As Republicans watch their Affordable Care Act replacement effort fall apart, the White House is already working hard to change the narrative and make sure everyone knows the thing the president really wants to do is tax reform.
There’s just one problem with that plan: Republicans are as divided about their tax plan as they were about their health care bill.
Even House Speaker Paul Ryan seemed to concede this was the case in his remarks on the demise of the GOP health bill. “We are going to proceed with tax reform,” said Ryan, “but this is going to make it more difficult.” Read more.
BREAKING: White House has released these key points of the Trump tax plan.
Analysis from Ali Velshi: Pres. Trump proposes 15% business tax, INCLUDING pass-through companies, & one-time tax on repatriation of offshore money; 3 personal tax rates: 35%, 25% & 10%, eliminating ALL personal deductions other than mortgage int/charitable; eliminating Alternative Minimum Tax & Estate Tax; moving America to a “territorial” business income tax system; tax reform contains NO offsets to reduced revenue; depends ENTIRELY on stimulating economic growth.
I will be paying the same in tax next year as I did this year. (Actually, I’ll be paying a little less because the personal allowance has gone up). A counterpart in England will be paying about £400 less than me. However that’s not the whole story.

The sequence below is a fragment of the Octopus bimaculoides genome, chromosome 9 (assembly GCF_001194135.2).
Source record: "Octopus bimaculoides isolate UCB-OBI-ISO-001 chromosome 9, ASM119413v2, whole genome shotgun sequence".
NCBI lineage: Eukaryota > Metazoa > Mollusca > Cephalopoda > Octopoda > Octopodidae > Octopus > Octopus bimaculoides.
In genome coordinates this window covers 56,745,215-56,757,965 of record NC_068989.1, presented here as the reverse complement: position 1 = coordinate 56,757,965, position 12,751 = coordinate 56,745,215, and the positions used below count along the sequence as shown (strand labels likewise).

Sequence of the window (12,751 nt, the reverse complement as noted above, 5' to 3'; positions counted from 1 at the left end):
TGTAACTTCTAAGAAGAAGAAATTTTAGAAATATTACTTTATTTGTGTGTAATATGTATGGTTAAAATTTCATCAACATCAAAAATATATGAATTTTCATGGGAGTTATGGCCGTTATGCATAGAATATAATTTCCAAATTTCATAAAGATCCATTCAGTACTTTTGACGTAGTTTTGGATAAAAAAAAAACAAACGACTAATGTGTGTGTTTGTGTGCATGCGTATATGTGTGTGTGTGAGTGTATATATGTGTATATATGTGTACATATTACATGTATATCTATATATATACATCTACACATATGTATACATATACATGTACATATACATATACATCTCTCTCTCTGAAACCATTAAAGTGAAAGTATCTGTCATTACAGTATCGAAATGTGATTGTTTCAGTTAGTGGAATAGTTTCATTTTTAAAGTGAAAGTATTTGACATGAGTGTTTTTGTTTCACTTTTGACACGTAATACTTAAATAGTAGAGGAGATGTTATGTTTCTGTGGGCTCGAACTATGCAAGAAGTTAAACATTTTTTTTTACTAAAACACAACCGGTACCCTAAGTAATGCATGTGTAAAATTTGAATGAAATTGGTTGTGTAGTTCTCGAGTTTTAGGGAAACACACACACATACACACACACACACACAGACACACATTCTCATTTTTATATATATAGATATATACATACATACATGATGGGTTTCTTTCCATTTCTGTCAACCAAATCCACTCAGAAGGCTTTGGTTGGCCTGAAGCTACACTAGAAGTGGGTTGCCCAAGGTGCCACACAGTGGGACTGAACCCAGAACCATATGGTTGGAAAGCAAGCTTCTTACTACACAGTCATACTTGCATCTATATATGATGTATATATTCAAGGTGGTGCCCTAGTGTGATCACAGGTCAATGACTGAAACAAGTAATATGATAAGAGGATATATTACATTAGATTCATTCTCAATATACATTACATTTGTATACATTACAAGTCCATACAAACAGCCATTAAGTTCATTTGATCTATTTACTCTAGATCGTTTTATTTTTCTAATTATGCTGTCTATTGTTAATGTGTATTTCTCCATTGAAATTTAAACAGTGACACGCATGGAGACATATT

Council tax in England has been allowed to rise so I’d be paying a lot more in council tax. It is estimated that would be about £300 more if council tax had not been frozen in Scotland.
So far that means I’m paying a net increase of £100 over my counterpart in England.
Now, we get a lot of benefits of being governed by a progressive government like the SNP. And one of those benefits is prescription fees, or lack thereof. I would be paying £116.40 for my prescriptions in England.
So for me, I am instantly £16.40 better off than my counterpart in England.
So I gladly pay the extra tax as a higher rate payer.
Even if I wasn’t better off, I recognise the benefits of living in a well educated country (who wants to live with idiots, eh?), and in a country that looks after the health of it citizens because what company wants employees that are sick all the time. We ensure our young have a good start in life, and our elderly are not cast aside.
So, even although my income tax next year will be the same as this year (or £400 more than in England, if you really must compare it). I’m happy to pay it. I get to live in a place that cares about the folks living there.
My activist side is about to flare up to take on this Philadelphia sugary drinks tax. Mayor Kenney went too far, this tax may have doubled expected income last month for this project, but it is killing the poor, working class people of Philly. This tax hurts the poverty stricken areas of the city most, and now people are being laid off as companies struggle to cope with the change. It is time to ditch this tax and come up with a better plan. Maybe the city should rethink paying $90,000,000 for a waterfront park for the rich people downtown, and instead use that money to fund his Pre-K program. North Philly needs to rise up, why are our tax dollars funding these expensive ass projects downtown while the talking suits forget our neighbourhoods?